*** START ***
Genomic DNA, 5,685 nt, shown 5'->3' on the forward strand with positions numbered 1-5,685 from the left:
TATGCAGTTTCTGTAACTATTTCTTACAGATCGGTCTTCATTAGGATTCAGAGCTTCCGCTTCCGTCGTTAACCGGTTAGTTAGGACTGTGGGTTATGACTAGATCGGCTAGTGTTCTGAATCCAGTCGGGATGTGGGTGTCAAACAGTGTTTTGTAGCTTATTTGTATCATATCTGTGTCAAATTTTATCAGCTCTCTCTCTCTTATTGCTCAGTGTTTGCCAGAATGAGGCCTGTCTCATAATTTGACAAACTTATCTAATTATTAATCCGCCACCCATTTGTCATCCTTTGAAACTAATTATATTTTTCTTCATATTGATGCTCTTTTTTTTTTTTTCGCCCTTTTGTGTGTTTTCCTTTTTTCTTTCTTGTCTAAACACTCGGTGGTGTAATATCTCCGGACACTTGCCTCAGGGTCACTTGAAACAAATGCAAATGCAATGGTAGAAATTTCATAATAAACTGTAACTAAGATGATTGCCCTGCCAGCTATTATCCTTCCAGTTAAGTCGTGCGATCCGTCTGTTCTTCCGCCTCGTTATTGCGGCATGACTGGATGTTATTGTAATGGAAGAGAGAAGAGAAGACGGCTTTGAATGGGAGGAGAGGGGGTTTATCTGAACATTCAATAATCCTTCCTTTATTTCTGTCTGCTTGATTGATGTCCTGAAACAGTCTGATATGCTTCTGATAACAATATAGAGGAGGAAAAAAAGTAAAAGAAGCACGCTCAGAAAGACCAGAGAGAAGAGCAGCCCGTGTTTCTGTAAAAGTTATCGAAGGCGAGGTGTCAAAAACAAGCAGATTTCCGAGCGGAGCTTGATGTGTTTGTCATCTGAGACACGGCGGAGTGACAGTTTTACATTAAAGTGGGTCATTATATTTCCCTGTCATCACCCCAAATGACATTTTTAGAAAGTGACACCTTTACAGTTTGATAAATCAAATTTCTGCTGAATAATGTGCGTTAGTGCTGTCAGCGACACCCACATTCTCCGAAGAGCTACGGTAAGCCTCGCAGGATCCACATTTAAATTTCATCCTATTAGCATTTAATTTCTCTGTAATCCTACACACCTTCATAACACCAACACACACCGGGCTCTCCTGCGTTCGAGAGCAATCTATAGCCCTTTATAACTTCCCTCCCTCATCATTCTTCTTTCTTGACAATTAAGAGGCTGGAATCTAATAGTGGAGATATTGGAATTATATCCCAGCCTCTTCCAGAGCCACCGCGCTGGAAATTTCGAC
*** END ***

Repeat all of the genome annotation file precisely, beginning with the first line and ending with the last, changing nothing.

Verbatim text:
Genomic DNA, 5,685 nt, shown 5'->3' on the forward strand with positions numbered 1-5,685 from the left:
TATGCAGTTTCTGTAACTATTTCTTACAGATCGGTCTTCATTAGGATTCAGAGCTTCCGCTTCCGTCGTTAACCGGTTAGTTAGGACTGTGGGTTATGACTAGATCGGCTAGTGTTCTGAATCCAGTCGGGATGTGGGTGTCAAACAGTGTTTTGTAGCTTATTTGTATCATATCTGTGTCAAATTTTATCAGCTCTCTCTCTCTTATTGCTCAGTGTTTGCCAGAATGAGGCCTGTCTCATAATTTGACAAACTTATCTAATTATTAATCCGCCACCCATTTGTCATCCTTTGAAACTAATTATATTTTTCTTCATATTGATGCTCTTTTTTTTTTTTTCGCCCTTTTGTGTGTTTTCCTTTTTTCTTTCTTGTCTAAACACTCGGTGGTGTAATATCTCCGGACACTTGCCTCAGGGTCACTTGAAACAAATGCAAATGCAATGGTAGAAATTTCATAATAAACTGTAACTAAGATGATTGCCCTGCCAGCTATTATCCTTCCAGTTAAGTCGTGCGATCCGTCTGTTCTTCCGCCTCGTTATTGCGGCATGACTGGATGTTATTGTAATGGAAGAGAGAAGAGAAGACGGCTTTGAATGGGAGGAGAGGGGGTTTATCTGAACATTCAATAATCCTTCCTTTATTTCTGTCTGCTTGATTGATGTCCTGAAACAGTCTGATATGCTTCTGATAACAATATAGAGGAGGAAAAAAAGTAAAAGAAGCACGCTCAGAAAGACCAGAGAGAAGAGCAGCCCGTGTTTCTGTAAAAGTTATCGAAGGCGAGGTGTCAAAAACAAGCAGATTTCCGAGCGGAGCTTGATGTGTTTGTCATCTGAGACACGGCGGAGTGACAGTTTTACATTAAAGTGGGTCATTATATTTCCCTGTCATCACCCCAAATGACATTTTTAGAAAGTGACACCTTTACAGTTTGATAAATCAAATTTCTGCTGAATAATGTGCGTTAGTGCTGTCAGCGACACCCACATTCTCCGAAGAGCTACGGTAAGCCTCGCAGGATCCACATTTAAATTTCATCCTATTAGCATTTAATTTCTCTGTAATCCTACACACCTTCATAACACCAACACACACCGGGCTCTCCTGCGTTCGAGAGCAATCTATAGCCCTTTATAACTTCCCTCCCTCATCATTCTTCTTTCTTGACAATTAAGAGGCTGGAATCTAATAGTGGAGATATTGGAATTATATCCCAGCCTCTTCCAGAGCCACCGCGCTGGAAATTTCGAC